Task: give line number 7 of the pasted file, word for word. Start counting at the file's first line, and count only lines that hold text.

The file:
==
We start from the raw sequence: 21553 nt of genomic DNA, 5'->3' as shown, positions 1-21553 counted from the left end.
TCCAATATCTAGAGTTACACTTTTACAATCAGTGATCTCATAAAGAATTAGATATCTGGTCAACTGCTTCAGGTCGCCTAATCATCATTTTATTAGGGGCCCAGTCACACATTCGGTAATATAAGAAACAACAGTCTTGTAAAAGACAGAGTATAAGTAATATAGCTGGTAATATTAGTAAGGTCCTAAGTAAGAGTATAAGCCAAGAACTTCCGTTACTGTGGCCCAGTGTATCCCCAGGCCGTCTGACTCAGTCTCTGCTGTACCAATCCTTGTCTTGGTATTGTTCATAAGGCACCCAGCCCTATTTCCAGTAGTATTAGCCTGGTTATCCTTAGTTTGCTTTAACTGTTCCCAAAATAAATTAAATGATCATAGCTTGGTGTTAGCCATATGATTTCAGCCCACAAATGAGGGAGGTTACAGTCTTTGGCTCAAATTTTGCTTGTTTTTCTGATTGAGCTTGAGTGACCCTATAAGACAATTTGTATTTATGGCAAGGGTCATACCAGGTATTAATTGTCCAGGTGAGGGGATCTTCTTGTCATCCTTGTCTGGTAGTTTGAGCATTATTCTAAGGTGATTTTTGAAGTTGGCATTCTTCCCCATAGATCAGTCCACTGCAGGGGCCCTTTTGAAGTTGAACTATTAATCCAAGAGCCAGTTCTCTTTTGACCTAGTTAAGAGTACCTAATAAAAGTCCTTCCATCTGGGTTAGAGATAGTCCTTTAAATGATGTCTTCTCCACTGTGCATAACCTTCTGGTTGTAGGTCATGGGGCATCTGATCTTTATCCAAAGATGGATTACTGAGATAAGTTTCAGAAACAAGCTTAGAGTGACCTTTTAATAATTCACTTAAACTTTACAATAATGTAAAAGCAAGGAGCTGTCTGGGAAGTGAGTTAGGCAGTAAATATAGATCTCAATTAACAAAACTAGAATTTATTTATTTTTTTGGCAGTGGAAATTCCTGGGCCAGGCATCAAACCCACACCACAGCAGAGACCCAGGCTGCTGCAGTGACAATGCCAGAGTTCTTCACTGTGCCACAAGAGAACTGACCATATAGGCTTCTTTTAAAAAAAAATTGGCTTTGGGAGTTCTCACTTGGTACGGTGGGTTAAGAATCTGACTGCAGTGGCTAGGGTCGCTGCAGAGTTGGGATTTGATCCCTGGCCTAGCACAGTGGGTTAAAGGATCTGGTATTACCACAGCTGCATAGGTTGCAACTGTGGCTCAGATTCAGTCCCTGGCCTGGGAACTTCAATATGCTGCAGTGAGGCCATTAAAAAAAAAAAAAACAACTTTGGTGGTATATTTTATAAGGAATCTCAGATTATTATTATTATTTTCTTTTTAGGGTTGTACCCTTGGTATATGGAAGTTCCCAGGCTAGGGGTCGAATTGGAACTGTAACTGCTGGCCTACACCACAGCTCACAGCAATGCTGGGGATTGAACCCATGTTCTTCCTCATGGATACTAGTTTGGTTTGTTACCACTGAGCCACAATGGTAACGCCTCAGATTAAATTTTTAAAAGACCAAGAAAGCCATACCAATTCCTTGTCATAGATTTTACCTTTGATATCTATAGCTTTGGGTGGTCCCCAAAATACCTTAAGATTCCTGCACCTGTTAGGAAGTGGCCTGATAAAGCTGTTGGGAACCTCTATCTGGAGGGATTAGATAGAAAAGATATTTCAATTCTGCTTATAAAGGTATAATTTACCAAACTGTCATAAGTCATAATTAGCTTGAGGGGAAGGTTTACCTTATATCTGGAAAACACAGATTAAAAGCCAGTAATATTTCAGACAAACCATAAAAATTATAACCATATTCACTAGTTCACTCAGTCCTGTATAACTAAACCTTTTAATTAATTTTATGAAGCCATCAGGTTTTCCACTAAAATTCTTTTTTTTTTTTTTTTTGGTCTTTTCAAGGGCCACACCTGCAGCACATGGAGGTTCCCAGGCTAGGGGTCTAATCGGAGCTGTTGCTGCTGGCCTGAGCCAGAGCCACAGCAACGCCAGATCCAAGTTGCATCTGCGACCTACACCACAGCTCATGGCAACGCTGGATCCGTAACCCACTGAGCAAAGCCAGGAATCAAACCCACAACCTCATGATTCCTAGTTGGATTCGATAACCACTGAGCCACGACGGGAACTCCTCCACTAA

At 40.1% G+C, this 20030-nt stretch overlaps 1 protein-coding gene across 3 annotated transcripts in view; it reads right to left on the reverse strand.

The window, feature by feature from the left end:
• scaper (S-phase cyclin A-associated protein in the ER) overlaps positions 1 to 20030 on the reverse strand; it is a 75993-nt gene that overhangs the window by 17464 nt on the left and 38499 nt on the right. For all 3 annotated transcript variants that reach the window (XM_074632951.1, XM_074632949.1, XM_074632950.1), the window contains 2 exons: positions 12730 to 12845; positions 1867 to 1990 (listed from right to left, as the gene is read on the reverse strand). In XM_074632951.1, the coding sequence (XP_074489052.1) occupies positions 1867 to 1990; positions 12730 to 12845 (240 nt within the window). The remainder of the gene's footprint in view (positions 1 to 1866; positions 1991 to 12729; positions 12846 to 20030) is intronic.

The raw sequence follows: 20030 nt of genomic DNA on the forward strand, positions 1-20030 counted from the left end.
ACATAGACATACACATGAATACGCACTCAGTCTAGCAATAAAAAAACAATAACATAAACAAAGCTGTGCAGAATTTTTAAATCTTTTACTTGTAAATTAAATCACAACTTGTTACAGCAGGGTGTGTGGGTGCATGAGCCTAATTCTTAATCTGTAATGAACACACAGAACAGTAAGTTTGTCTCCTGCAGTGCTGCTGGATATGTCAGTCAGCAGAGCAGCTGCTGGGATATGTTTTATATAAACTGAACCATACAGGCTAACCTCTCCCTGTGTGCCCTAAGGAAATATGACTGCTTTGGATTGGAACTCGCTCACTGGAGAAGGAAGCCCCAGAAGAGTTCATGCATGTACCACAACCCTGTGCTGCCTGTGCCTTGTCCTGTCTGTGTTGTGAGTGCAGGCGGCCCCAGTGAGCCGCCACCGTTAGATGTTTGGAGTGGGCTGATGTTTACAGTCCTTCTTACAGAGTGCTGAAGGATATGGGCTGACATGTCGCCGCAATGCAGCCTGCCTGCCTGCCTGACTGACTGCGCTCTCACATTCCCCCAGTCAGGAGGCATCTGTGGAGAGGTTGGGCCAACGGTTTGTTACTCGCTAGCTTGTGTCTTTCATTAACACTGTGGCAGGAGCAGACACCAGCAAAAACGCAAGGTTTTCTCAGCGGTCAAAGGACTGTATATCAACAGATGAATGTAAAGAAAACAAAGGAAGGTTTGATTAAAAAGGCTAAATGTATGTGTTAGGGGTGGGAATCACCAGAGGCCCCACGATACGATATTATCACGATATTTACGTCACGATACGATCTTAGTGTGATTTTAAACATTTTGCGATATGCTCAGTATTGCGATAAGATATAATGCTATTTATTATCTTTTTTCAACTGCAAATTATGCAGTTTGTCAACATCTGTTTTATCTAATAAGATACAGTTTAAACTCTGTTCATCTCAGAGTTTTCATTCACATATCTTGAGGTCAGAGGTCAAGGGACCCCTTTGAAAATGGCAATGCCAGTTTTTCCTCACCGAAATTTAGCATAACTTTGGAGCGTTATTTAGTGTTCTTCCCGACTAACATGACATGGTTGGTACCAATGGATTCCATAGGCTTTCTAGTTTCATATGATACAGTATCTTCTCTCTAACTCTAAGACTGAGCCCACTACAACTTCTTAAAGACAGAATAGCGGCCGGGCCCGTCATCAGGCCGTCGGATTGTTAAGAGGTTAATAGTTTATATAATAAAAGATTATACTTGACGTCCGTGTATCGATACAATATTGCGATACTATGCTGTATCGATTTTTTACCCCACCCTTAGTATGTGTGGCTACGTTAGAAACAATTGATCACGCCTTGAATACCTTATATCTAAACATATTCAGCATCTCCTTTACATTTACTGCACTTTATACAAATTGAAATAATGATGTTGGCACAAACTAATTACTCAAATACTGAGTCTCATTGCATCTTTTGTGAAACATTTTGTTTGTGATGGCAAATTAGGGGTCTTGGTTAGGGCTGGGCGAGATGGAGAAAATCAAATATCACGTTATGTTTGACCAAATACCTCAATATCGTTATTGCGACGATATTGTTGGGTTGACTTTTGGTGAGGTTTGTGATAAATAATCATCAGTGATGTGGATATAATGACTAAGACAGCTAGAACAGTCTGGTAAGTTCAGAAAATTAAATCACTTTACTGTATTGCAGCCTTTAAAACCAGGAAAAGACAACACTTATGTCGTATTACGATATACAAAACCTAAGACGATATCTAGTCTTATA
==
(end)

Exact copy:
ACATAGACATACACATGAATACGCACTCAGTCTAGCAATAAAAAAACAATAACATAAACAAAGCTGTGCAGAATTTTTAAATCTTTTACTTGTAAATTAAATCACAACTTGTTACAGCAGGGTGTGTGGGTGCATGAGCCTAATTCTTAATCTGTAATGAACACACAGAACAGTAAGTTTGTCTCCTGCAGTGCTGCTGGATATGTCAGTCAGCAGAGCAGCTGCTGGGATATGTTTTATATAAACTGAACCATACAGGCTAACCTCTCCCTGTGTGCCCTAAGGAAATATGACTGCTTTGGATTGGAACTCGCTCACTGGAGAAGGAAGCCCCAGAAGAGTTCATGCATGTACCACAACCCTGTGCTGCCTGTGCCTTGTCCTGTCTGTGTTGTGAGTGCAGGCGGCCCCAGTGAGCCGCCACCGTTAGATGTTTGGAGTGGGCTGATGTTTACAGTCCTTCTTACAGAGTGCTGAAGGATATGGGCTGACATGTCGCCGCAATGCAGCCTGCCTGCCTGCCTGACTGACTGCGCTCTCACATTCCCCCAGTCAGGAGGCATCTGTGGAGAGGTTGGGCCAACGGTTTGTTACTCGCTAGCTTGTGTCTTTCATTAACACTGTGGCAGGAGCAGACACCAGCAAAAACGCAAGGTTTTCTCAGCGGTCAAAGGACTGTATATCAACAGATGAATGTAAAGAAAACAAAGGAAGGTTTGATTAAAAAGGCTAAATGTATGTGTTAGGGGTGGGAATCACCAGAGGCCCCACGATACGATATTATCACGATATTTACGTCACGATACGATCTTAGTGTGATTTTAAACATTTTGCGATATGCTCAGTATTGCGATAAGATATAATGCTATTTATTATCTTTTTTCAACTGCAAATTATGCAGTTTGTCAACATCTGTTTTATCTAATAAGATACAGTTTAAACTCTGTTCATCTCAGAGTTTTCATTCACATATCTTGAGGTCAGAGGTCAAGGGACCCCTTTGAAAATGGCAATGCCAGTTTTTCCTCACCGAAATTTAGCATAACTTTGGAGCGTTATTTAGTGTTCTTCCCGACTAACATGACATGGTTGGTACCAATGGATTCCATAGGCTTTCTAGTTTCATATGATACAGTATCTTCTCTCTAACTCTAAGACTGAGCCCACTACAACTTCTTAAAGACAGAATAGCGGCCGGGCCCGTCATCAGGCCGTCGGATTGTTAAGAGGTTAATAGTTTATATAATAAAAGATTATACTTGACGTCCGTGTATCGATACAATATTGCGATACTATGCTGTATCGATTTTTTACCCCACCCTTAGTATGTGTGGCTACGTTAGAAACAATTGATCACGCCTTGAATACCTTATATCTAAACATATTCAGCATCTCCTTTACATTTACTGCACTTTATACAAATTGAAATAATGATGTTGGCACAAACTAATTACTCAAATACTGAGTCTCATTGCATCTTTTGTGAAACATTTTGTTTGTGATGGCAAATTAGGGGTCTTGGTTAGGGCTGGGCGAGATGGAGAAAATCAAATATCACGTTATGTTTGACCAAATACCTCAATATCGTTATTGCGACGATATTGTTGGGTTGACTTTTGGTGAGGTTTGTGATAAATAATCATCAGTGATGTGGATATAATGACTAAGACAGCTAGAACAGTCTGGTAAGTTCAGAAAATTAAATCACTTTACTGTATTGCAGCCTTTAAAACCAGGAAAAGACAACACTTATGTCGTATTACGATATACAAAACCTAAGACGATATCTAGTCTTATA